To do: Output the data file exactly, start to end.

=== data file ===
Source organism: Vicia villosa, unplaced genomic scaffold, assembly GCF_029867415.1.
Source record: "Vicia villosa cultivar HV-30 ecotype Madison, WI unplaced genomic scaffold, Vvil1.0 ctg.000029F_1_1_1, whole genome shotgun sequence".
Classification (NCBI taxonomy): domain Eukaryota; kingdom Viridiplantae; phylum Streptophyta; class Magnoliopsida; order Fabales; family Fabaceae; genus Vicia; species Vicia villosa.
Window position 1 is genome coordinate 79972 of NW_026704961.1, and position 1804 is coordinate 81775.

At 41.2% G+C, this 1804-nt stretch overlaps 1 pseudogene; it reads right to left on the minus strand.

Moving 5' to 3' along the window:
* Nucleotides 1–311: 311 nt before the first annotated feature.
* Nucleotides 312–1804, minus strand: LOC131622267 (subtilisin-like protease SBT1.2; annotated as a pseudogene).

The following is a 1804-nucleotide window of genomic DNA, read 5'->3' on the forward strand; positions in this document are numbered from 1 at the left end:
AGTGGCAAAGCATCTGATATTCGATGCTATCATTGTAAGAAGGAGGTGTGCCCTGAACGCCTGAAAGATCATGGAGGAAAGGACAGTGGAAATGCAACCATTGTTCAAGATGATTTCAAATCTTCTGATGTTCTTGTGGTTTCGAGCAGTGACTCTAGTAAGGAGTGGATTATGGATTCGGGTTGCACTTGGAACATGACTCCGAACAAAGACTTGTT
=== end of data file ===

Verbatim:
Source organism: Vicia villosa, unplaced genomic scaffold, assembly GCF_029867415.1.
Source record: "Vicia villosa cultivar HV-30 ecotype Madison, WI unplaced genomic scaffold, Vvil1.0 ctg.000029F_1_1_1, whole genome shotgun sequence".
Classification (NCBI taxonomy): domain Eukaryota; kingdom Viridiplantae; phylum Streptophyta; class Magnoliopsida; order Fabales; family Fabaceae; genus Vicia; species Vicia villosa.
Window position 1 is genome coordinate 79972 of NW_026704961.1, and position 1804 is coordinate 81775.

At 41.2% G+C, this 1804-nt stretch overlaps 1 pseudogene; it reads right to left on the minus strand.

Moving 5' to 3' along the window:
* Nucleotides 1–311: 311 nt before the first annotated feature.
* Nucleotides 312–1804, minus strand: LOC131622267 (subtilisin-like protease SBT1.2; annotated as a pseudogene).

The following is a 1804-nucleotide window of genomic DNA, read 5'->3' on the forward strand; positions in this document are numbered from 1 at the left end:
AGTGGCAAAGCATCTGATATTCGATGCTATCATTGTAAGAAGGAGGTGTGCCCTGAACGCCTGAAAGATCATGGAGGAAAGGACAGTGGAAATGCAACCATTGTTCAAGATGATTTCAAATCTTCTGATGTTCTTGTGGTTTCGAGCAGTGACTCTAGTAAGGAGTGGATTATGGATTCGGGTTGCACTTGGAACATGACTCCGAACAAAGACTTGTT